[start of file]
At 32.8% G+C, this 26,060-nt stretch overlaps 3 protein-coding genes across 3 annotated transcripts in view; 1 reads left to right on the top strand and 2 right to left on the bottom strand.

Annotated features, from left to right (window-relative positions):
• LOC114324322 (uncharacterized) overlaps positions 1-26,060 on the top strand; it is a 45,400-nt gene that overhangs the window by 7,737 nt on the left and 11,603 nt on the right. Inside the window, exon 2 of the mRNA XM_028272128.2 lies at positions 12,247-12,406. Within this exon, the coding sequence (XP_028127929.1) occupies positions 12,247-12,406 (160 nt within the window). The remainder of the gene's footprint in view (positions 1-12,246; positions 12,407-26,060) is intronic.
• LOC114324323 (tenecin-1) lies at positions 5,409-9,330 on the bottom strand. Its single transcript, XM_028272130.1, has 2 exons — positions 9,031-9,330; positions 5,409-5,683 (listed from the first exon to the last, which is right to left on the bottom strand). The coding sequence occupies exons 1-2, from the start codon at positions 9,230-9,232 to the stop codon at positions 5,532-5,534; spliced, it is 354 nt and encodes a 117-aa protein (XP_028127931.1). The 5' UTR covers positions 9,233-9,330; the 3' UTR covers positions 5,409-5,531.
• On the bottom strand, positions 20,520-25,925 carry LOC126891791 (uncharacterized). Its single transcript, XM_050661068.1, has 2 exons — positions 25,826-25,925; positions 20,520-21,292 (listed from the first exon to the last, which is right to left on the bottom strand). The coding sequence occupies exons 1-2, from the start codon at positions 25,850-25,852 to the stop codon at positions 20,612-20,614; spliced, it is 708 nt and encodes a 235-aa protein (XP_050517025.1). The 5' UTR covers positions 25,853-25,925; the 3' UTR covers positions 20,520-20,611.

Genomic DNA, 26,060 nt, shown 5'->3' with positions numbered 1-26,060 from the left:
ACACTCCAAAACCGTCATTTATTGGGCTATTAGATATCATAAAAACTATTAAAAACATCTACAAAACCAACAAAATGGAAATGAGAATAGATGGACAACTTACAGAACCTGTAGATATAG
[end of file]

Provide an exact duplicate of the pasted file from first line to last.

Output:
At 32.8% G+C, this 26,060-nt stretch overlaps 3 protein-coding genes across 3 annotated transcripts in view; 1 reads left to right on the top strand and 2 right to left on the bottom strand.

Annotated features, from left to right (window-relative positions):
• LOC114324322 (uncharacterized) overlaps positions 1-26,060 on the top strand; it is a 45,400-nt gene that overhangs the window by 7,737 nt on the left and 11,603 nt on the right. Inside the window, exon 2 of the mRNA XM_028272128.2 lies at positions 12,247-12,406. Within this exon, the coding sequence (XP_028127929.1) occupies positions 12,247-12,406 (160 nt within the window). The remainder of the gene's footprint in view (positions 1-12,246; positions 12,407-26,060) is intronic.
• LOC114324323 (tenecin-1) lies at positions 5,409-9,330 on the bottom strand. Its single transcript, XM_028272130.1, has 2 exons — positions 9,031-9,330; positions 5,409-5,683 (listed from the first exon to the last, which is right to left on the bottom strand). The coding sequence occupies exons 1-2, from the start codon at positions 9,230-9,232 to the stop codon at positions 5,532-5,534; spliced, it is 354 nt and encodes a 117-aa protein (XP_028127931.1). The 5' UTR covers positions 9,233-9,330; the 3' UTR covers positions 5,409-5,531.
• On the bottom strand, positions 20,520-25,925 carry LOC126891791 (uncharacterized). Its single transcript, XM_050661068.1, has 2 exons — positions 25,826-25,925; positions 20,520-21,292 (listed from the first exon to the last, which is right to left on the bottom strand). The coding sequence occupies exons 1-2, from the start codon at positions 25,850-25,852 to the stop codon at positions 20,612-20,614; spliced, it is 708 nt and encodes a 235-aa protein (XP_050517025.1). The 5' UTR covers positions 25,853-25,925; the 3' UTR covers positions 20,520-20,611.

Genomic DNA, 26,060 nt, shown 5'->3' with positions numbered 1-26,060 from the left:
ACACTCCAAAACCGTCATTTATTGGGCTATTAGATATCATAAAAACTATTAAAAACATCTACAAAACCAACAAAATGGAAATGAGAATAGATGGACAACTTACAGAACCTGTAGATATAG